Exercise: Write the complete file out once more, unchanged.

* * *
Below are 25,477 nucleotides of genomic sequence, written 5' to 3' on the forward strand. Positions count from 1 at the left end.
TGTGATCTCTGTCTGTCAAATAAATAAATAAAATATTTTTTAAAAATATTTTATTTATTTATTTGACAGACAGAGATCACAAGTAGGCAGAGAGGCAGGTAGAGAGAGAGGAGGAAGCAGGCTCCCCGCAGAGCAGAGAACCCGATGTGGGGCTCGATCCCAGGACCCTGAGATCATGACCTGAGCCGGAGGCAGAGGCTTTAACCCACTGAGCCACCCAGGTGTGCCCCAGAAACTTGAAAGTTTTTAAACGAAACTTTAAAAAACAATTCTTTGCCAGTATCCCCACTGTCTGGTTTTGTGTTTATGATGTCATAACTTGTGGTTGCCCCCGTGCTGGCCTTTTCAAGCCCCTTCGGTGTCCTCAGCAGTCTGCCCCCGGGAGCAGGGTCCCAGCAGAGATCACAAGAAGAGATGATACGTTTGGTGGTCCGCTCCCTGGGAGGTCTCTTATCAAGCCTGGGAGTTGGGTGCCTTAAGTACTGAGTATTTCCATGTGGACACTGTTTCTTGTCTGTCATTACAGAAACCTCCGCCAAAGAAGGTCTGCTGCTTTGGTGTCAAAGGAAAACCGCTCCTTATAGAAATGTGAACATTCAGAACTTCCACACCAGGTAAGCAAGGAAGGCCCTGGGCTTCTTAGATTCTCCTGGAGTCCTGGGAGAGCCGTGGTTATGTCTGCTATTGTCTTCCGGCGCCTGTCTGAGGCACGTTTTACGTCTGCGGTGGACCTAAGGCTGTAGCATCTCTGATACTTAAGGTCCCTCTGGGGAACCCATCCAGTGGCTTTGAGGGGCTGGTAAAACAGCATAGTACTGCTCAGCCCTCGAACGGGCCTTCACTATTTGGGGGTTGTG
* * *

Below are 25,477 nucleotides of genomic sequence, written 5' to 3' on the forward strand. Positions count from 1 at the left end.
TGTGATCTCTGTCTGTCAAATAAATAAATAAAATATTTTTTAAAAATATTTTATTTATTTATTTGACAGACAGAGATCACAAGTAGGCAGAGAGGCAGGTAGAGAGAGAGGAGGAAGCAGGCTCCCCGCAGAGCAGAGAACCCGATGTGGGGCTCGATCCCAGGACCCTGAGATCATGACCTGAGCCGGAGGCAGAGGCTTTAACCCACTGAGCCACCCAGGTGTGCCCCAGAAACTTGAAAGTTTTTAAACGAAACTTTAAAAAACAATTCTTTGCCAGTATCCCCACTGTCTGGTTTTGTGTTTATGATGTCATAACTTGTGGTTGCCCCCGTGCTGGCCTTTTCAAGCCCCTTCGGTGTCCTCAGCAGTCTGCCCCCGGGAGCAGGGTCCCAGCAGAGATCACAAGAAGAGATGATACGTTTGGTGGTCCGCTCCCTGGGAGGTCTCTTATCAAGCCTGGGAGTTGGGTGCCTTAAGTACTGAGTATTTCCATGTGGACACTGTTTCTTGTCTGTCATTACAGAAACCTCCGCCAAAGAAGGTCTGCTGCTTTGGTGTCAAAGGAAAACCGCTCCTTATAGAAATGTGAACATTCAGAACTTCCACACCAGGTAAGCAAGGAAGGCCCTGGGCTTCTTAGATTCTCCTGGAGTCCTGGGAGAGCCGTGGTTATGTCTGCTATTGTCTTCCGGCGCCTGTCTGAGGCACGTTTTACGTCTGCGGTGGACCTAAGGCTGTAGCATCTCTGATACTTAAGGTCCCTCTGGGGAACCCATCCAGTGGCTTTGAGGGGCTGGTAAAACAGCATAGTACTGCTCAGCCCTCGAACGGGCCTTCACTATTTGGGGGTTGTG